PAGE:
English Heritage (or the Historic Buildings and Monuments Commission for England) was created by the National Heritage Act 1983 when it took on heritage functions previously carried out by the Department of the Environment (DOE), the Ancient Monuments Board for England and the Historic Buildings Council for England. Subsequently it also took on the functions of the Royal Commission on the Historical Monuments of England (RCHME).
- Historic England, the new official name for The Historic Buildings and Monuments Commission for England previously known as English Heritage, which will provide planning and conservation services.
- A new charity, officially called the English Heritage Trust, which took the name of English Heritage and will manage the National Heritage Collection (state-owned historic properties that are open to the public) under a licence from Historic England that runs until 2023. Historic England is the sole member of English Heritage who will appoint trustees to its board.
This change took place on 1 April 2015.
Its purpose is to:
- Secure the preservation of ancient monuments and historic buildings.
- Promote the preservation and enhancement of the character and appearance of conservation areas.
- Promote the public’s enjoyment and knowledge of, ancient monuments and historic buildings.
It does this by:
- Advising government on which parts of our heritage are nationally important, and promoting the importance of heritage in making places distinctive and valued.
- Advising local authorities on managing changes to the most important parts of our heritage.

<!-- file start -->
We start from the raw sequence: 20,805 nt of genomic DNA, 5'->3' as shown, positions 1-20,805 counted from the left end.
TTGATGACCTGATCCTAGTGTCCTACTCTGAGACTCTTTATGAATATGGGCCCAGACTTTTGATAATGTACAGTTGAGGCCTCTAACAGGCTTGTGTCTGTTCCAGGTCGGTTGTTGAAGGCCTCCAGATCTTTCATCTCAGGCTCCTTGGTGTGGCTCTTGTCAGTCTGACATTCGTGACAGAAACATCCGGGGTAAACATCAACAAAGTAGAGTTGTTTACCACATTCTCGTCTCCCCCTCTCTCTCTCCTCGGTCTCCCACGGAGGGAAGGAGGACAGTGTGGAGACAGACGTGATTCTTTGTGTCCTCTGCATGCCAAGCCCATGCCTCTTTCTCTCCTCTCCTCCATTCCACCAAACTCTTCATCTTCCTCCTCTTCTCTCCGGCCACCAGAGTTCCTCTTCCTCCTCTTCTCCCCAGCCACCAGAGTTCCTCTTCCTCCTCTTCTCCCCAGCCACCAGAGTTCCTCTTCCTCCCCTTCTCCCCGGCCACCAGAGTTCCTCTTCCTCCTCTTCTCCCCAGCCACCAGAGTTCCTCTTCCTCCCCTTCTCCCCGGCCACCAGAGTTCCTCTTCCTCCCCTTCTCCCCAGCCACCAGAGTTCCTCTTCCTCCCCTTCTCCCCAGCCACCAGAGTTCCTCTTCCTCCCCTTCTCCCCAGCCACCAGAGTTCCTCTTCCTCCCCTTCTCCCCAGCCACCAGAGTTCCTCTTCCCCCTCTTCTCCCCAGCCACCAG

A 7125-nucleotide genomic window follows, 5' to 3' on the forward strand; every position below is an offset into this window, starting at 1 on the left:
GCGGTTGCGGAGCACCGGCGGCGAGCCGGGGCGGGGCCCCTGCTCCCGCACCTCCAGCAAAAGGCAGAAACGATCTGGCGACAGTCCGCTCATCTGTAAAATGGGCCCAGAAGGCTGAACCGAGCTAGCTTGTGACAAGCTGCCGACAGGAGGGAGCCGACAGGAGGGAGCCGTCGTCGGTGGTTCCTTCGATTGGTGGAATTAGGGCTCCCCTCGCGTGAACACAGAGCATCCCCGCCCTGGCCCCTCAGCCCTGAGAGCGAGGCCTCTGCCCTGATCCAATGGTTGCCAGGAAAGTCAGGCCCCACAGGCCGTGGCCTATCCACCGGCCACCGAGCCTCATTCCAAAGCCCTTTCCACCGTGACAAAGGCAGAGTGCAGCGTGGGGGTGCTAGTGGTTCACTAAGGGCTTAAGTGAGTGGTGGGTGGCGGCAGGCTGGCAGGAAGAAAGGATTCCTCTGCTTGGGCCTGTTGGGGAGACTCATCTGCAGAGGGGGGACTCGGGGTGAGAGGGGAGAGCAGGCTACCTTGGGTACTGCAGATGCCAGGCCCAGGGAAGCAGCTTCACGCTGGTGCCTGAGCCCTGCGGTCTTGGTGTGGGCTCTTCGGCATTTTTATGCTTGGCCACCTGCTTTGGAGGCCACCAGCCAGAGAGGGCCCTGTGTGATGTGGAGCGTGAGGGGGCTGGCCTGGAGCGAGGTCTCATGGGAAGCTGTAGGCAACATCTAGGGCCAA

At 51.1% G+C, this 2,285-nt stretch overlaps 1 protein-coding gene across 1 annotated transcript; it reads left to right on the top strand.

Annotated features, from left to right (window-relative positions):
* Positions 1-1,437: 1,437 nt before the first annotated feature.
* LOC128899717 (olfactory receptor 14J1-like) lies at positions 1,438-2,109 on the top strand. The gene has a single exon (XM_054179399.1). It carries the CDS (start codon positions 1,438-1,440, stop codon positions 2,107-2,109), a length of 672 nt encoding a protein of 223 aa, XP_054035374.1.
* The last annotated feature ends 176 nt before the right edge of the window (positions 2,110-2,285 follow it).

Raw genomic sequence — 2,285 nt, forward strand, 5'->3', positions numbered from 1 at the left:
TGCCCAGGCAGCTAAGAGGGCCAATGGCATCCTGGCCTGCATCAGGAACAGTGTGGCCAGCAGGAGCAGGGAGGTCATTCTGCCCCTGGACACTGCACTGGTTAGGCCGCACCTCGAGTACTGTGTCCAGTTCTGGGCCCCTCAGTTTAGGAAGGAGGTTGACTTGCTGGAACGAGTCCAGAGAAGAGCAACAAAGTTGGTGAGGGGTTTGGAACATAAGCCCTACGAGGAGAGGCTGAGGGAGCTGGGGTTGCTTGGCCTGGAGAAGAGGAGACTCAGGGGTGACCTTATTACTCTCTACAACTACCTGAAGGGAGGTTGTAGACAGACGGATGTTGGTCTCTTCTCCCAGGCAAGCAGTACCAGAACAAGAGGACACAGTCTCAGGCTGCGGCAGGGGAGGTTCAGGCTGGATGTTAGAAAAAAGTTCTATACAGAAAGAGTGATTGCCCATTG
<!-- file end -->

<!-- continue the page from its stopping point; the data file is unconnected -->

- Providing grants to reduce the amount of heritage at risk.
- Providing training and guidance for people working in heritage as well as practical conservation advice and access to resources.
- Supporting the English Heritage Trust in its care of the National Heritage Collection.
Historic England is overseen by the governing board of the Historic Buildings and Monuments Commission for England. It is run by a Chief Executive supported by an Executive Board comprising the Executive Directors of Historic England's five operational groups.
It has three non-executive committees that advise on strategy, policy and casework and four committees to help manage internal business. It also has five non-executive panels to advise staff on policy and practice in specialist fields.
 Find out more
 Related articles on Designing Buildings Wiki
- Archaeology and construction.
- Archaeological officer.
- Building Preservation Notice.
- Capacity-building grants support management of the historic environment.
- Certificate of immunity.
- Conservation area.
- Conservation officer.
- Designated areas.
- 'England's Post-War Listed Buildings'.
- English Heritage.
- Heritage Action Zone.
- Heritage at Risk Register.
- Heritage definition.
- Historic England's charged-for services for listing certainty and pre-application planning conversations.
- Listed buildings.
- Principles of conservation.
- Scheduled monuments.
- Scottish Natural Heritage.
- Society for the Protection of Ancient Buildings.
- Statutory consultees.
- VAT - protected buildings.
The IHBC has welcomed Zaki Aslan as the keynote Day School speaker at its 2019 Annual School in Nottingham on 4-6 July 2019.
IHBC continues its CPD partnering with the Listed Property Owners Club into 2019 with free places and CPD for members and an IHBC stand on 9-10 February in the Olympia.
To help profile career opportunities across the conservation and heritage sectors, the IHBC now offers regular reviews of opportunities featured in our ‘Jobs etc.’ service.
Cadw will be delivering a brand new website in 2019 and wants to provide a valuable information and services informed by a survey.
A new report, ‘Under Pressure’, warns councils not to let budget squeezes and disruption caused by change programmes land them in trouble with the Ombudsman’s office.
With the Annual School on ‘Heritage, Risk and Resilience’, Barri Millar of the APS has particularly asked IHBC members to contribute to a survey on CDM Regulations.
MCHLG’s updates include, ‘Environmental monitoring following the Grenfell Tower fire’- air quality reports for the survivors and residents of the area surrounding Grenfell Tower.